Over that period, my parents made several visits to Israel and the Occupied Territories. On one occasion, under the auspices of The Australian Institute of International Affairs, they also visited Egypt, Jordan and Syria and met government ministers and PLO officials. In the 1970s Paths to Peace recorded significant changes to the attitudes towards Israel within the Palestinian Liberation Organization leadership. At first there were reports on back room talks with Israeli peace activists. Then the Palestinian press in the West Bank began printing articles by Israeli peace activists. Then, in 1977, the PLO announced it was ready for a state in the West Bank and Gaza that would live in peace alongside Israel. The onus then was clearly on Israel to respond.
Something memorable happened that year whilst attending an international symposium on peace in the Middle East held in Tel-Aviv. Many notable scholars and statesmen were present. It was announced that Egyptian President Anwar Sadat, who had earlier sent greetings to the gathering, was about to arrive in Jerusalem and would address the Knesset.
In Israel there was a surge of euphoria surrounding the visit. In that address, Sadat told the packed house that Israel had to return all land occupied in 1967 in exchange for peace and that the expansion of settlements would not provide Israel with the security it sought. The Palestinians must be permitted to create their own state, he said, and Israel must be accepted by its Arab neighbours. He made a passionate plea for peace, to avoid causing more pain to both Jewish and Arab mothers.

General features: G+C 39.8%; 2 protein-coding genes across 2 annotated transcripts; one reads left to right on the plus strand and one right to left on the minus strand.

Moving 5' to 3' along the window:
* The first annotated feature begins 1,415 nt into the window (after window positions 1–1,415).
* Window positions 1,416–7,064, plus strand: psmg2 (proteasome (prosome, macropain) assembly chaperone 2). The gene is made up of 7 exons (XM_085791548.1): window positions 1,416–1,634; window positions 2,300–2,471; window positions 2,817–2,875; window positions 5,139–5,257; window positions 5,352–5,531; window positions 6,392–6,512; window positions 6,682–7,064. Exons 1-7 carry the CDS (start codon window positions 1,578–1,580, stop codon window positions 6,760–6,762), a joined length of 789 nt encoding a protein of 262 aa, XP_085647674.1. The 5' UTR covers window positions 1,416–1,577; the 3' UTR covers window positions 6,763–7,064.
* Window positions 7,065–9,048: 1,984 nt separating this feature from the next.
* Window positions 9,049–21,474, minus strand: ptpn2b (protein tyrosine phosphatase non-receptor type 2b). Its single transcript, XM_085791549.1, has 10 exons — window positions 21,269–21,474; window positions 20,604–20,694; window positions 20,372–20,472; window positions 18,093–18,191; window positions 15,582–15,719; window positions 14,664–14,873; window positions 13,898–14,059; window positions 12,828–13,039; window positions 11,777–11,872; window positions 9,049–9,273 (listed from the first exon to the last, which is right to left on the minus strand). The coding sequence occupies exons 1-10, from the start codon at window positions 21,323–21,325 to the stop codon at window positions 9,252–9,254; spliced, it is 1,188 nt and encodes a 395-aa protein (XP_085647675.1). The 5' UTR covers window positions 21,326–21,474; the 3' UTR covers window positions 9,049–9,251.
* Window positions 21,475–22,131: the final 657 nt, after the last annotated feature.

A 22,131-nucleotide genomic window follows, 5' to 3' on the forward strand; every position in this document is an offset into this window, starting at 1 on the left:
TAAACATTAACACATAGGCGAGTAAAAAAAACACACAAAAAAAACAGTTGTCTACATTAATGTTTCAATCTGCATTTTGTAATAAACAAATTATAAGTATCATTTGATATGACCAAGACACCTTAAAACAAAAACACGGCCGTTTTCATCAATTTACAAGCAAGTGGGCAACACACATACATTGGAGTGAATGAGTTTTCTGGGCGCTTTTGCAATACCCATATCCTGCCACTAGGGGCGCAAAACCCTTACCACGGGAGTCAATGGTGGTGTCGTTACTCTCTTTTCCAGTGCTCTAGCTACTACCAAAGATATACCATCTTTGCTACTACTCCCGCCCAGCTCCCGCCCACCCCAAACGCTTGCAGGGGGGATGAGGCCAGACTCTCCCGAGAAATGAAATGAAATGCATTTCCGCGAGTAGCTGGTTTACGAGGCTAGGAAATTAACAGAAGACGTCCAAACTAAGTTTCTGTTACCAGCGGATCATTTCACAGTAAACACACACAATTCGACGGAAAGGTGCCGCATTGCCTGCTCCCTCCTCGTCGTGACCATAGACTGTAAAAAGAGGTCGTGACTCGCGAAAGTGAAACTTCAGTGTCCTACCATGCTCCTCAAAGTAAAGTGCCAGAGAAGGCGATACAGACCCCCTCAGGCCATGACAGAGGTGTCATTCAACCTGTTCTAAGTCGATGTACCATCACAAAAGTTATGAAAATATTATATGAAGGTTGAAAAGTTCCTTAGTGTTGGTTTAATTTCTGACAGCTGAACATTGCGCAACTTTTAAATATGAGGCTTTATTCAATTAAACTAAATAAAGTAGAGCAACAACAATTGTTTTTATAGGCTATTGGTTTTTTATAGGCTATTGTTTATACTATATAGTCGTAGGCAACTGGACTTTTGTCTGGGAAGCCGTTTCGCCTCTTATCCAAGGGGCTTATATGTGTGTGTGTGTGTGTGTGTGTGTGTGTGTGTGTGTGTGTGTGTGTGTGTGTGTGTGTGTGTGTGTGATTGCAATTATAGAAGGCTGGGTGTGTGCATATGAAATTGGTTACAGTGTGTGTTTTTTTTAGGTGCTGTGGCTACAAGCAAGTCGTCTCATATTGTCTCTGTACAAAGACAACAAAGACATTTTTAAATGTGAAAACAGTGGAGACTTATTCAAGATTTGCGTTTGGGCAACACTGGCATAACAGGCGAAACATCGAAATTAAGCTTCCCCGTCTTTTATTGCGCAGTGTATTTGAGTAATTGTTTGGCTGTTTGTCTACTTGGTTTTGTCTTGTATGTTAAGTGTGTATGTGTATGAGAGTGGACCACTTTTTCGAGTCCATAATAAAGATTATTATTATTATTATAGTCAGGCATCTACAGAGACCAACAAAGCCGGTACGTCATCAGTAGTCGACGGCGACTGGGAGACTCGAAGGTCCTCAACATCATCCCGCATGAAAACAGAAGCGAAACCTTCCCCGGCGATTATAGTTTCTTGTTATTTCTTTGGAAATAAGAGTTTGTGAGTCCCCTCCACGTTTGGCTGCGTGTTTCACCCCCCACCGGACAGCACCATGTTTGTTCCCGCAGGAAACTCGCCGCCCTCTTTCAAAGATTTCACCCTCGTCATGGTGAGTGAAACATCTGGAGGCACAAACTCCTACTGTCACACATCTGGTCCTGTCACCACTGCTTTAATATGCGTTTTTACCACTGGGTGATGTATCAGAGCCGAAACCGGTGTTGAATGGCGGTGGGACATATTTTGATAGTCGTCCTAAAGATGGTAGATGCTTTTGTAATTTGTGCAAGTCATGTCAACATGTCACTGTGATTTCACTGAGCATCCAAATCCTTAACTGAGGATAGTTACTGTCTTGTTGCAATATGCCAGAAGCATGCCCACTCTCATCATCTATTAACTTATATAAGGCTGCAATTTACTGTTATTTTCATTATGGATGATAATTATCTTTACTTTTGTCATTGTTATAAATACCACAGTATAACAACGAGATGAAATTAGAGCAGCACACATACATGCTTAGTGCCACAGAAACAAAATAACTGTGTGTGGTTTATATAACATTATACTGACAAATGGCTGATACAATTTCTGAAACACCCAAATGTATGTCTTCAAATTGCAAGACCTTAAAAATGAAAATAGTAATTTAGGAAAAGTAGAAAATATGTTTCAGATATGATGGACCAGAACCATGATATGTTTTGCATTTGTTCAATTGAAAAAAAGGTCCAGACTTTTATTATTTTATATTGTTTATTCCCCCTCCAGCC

Despite the subsequent peace agreement reached with Egypt Israel continued its settlement activity in the Palestinian territories and invaded Lebanon. Paths to Peace recorded the growing polarization of Israeli society during this period under Menachem Begin and later under Yitzhak Shamir. It recorded the growth of Jewish settler vigilante and terrorist activity that was tolerated by the Shamir government.
A progressive Jewish voice
In 1984, Pop saw the fruition of one of his dreams, the establishment of the Australian Jewish Democratic Society. For many years he had been seeking the creation of such a progressive organisation with a broad agenda.
The organization attracted considerable interest on many fronts. It elected Dr. Moss Cass, a minister in the Whitlam government, as its first president. It gained access to Radio 3CR for a regular broadcast that was called ‘Jewish Forum’. The AJDS also began publishing a quarterly magazine, The Australian Jewish Democrat.
Pop remained on the Executive for fifteen years or so and saw regular successful and well-attended functions held on nuclear disarmament, racism and aboriginal rights. He was keen to keep AJDS active in many areas. But almost inevitably, much activity centred on the Israel-Palestine conflict. We cringe at the Jewish establishment’s myopic approach that demands Jewish allegiance to the Israeli Government’s expansionist policies that deny natural justice to the Palestinians. It is left to the AJDS to voice an alternative position on behalf of a growing number of Jews who are uncomfortable with the establishment speaking on their behalf.
The values that underpinned all of Pop’s political activism were humanism, social justice and peace. He was proud of his Jewish heritage but he did not allow pride to become hubris. It was that pride that fuelled his optimism and belief in a better world.
All quotes are taken from Norman Rothfield’s memoir, Many Paths to Peace (1997).